“Art makers are not people who use a camera to record life so that they can see it in detail later. The art maker is the person who specifically chooses to engage life more directly, most intimately, most intensely, and they use the camera to reproduce or record that feeling … ” – Brooks Jensen, Single Exposures
If you ‘do’ photography, you cannot help but run up against the question, But is it art? I have written in this space before that I think it’s a bogus question – Jensen’s quote goes some way to demonstrating why the question is essentially meaningless. The key lies in the intent.
I often draw parallels between writing and photography. Think about words – we all use them, to serve a multitude of purposes. We make lists to help us remember. Maybe we write reports as part of our jobs. And every now and again, perhaps not often enough, we write a love letter. Words are common to all of these, but it is our intention, what we are trying to do, that sets one apart from another. Hopefully, we aren’t so incompetent with words that a love letter reads like a grocery list or that report for work sounds like a love letter.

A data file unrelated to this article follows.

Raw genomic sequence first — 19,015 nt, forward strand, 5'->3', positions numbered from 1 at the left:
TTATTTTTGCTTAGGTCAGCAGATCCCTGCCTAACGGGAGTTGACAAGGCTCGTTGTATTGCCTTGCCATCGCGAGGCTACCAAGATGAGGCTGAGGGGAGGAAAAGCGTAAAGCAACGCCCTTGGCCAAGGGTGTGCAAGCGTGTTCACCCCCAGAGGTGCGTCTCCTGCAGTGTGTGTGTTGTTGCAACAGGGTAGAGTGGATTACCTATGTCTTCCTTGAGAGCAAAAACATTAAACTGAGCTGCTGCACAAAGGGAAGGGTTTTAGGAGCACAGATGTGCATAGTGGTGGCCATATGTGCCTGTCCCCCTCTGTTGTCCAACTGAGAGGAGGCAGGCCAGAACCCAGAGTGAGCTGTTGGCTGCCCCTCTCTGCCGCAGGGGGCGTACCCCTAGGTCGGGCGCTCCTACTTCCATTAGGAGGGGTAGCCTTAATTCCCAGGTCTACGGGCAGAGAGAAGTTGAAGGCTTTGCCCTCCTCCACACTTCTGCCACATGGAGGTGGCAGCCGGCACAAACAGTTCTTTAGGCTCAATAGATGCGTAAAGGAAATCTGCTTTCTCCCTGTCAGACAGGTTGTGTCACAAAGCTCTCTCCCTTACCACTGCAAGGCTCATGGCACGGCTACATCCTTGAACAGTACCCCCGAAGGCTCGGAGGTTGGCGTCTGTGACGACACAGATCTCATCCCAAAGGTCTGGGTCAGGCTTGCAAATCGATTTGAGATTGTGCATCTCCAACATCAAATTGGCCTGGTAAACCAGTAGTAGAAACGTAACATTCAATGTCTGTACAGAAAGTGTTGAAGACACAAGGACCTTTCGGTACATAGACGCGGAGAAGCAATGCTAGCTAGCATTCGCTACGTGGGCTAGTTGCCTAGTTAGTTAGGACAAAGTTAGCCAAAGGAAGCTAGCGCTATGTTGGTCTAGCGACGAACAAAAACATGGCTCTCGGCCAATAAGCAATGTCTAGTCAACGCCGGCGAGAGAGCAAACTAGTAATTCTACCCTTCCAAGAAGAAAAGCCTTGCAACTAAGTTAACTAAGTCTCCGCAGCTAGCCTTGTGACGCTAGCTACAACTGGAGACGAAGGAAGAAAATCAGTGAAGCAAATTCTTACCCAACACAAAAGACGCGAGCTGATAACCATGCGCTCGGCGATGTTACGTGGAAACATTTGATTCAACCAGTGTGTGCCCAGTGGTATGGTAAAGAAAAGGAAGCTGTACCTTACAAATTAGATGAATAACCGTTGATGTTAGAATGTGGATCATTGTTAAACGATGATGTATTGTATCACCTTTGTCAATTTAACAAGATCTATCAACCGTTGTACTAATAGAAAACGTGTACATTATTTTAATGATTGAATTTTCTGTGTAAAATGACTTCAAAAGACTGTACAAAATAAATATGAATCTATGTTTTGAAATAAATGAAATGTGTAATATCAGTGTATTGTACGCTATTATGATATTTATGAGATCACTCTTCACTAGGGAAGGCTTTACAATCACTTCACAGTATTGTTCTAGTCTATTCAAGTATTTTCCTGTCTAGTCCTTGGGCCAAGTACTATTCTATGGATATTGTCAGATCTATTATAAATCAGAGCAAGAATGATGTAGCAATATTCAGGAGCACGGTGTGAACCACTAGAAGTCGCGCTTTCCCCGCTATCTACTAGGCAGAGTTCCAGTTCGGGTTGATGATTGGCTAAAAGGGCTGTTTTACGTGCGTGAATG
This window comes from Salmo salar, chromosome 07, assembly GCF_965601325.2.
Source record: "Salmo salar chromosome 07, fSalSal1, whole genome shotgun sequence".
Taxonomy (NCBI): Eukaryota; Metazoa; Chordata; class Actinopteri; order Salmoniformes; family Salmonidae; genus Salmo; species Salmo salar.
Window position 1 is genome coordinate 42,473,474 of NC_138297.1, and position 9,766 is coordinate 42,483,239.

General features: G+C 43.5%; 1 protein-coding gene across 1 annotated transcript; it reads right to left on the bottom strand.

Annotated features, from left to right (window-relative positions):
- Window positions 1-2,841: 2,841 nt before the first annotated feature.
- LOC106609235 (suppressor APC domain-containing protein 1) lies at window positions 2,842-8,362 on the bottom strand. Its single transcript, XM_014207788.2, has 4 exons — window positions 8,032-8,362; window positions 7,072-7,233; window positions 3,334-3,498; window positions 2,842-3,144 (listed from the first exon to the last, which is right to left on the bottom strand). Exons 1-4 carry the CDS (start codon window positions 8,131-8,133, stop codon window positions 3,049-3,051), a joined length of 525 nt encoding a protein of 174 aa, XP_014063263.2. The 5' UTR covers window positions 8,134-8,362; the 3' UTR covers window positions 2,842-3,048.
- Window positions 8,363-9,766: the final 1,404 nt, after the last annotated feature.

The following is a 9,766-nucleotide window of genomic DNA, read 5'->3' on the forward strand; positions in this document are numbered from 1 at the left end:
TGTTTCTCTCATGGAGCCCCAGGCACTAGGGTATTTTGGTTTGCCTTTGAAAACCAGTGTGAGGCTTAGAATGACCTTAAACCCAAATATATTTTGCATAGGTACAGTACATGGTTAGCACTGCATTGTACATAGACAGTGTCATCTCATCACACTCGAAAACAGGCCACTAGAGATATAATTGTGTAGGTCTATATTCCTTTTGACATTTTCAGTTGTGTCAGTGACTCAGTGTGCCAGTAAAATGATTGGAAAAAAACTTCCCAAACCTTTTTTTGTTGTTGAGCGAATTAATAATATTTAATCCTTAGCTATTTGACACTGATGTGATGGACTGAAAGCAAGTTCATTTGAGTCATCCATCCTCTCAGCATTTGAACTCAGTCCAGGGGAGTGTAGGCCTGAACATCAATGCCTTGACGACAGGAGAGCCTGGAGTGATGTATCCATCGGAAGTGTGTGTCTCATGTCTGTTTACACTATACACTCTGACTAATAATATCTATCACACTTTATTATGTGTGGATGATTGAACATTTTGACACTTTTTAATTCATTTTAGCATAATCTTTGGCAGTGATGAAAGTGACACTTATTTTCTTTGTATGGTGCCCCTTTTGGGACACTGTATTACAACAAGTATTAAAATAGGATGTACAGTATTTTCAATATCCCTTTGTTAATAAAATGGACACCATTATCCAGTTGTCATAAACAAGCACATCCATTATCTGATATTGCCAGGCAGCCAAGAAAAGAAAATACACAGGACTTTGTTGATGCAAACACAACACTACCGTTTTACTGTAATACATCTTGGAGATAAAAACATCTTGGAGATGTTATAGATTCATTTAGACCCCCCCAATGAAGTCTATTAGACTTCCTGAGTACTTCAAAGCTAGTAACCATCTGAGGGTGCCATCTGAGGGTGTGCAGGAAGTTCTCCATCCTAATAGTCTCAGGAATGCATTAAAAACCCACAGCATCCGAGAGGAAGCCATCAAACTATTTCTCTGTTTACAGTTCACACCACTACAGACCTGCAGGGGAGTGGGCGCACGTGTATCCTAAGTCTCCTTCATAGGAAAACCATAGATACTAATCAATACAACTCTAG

Is photography art? It depends – what were you trying to do? I have said before that I struggled my first few days on the Oregon coast. I righted myself, but understand better now what I was doing and why it wasn’t working for me. I was taking photographs but honestly I was simply making a list of what I saw, so I might really look later when I had more time. I certainly looked like I was doing photography – and it was not photography the way I want to do it. I wanted to make my art, not a grocery list of what I saw. I still walked the beach, carrying the same camera, but being clear about my intention changed everything about my experience, how I approached the subject, and how I used my ‘tools.’ (My enjoyment also increased exponentially.)
So what are you trying to do? Is it working? If not, it might be a matter of being clear about what you want to do and making certain that your methods serve your goal.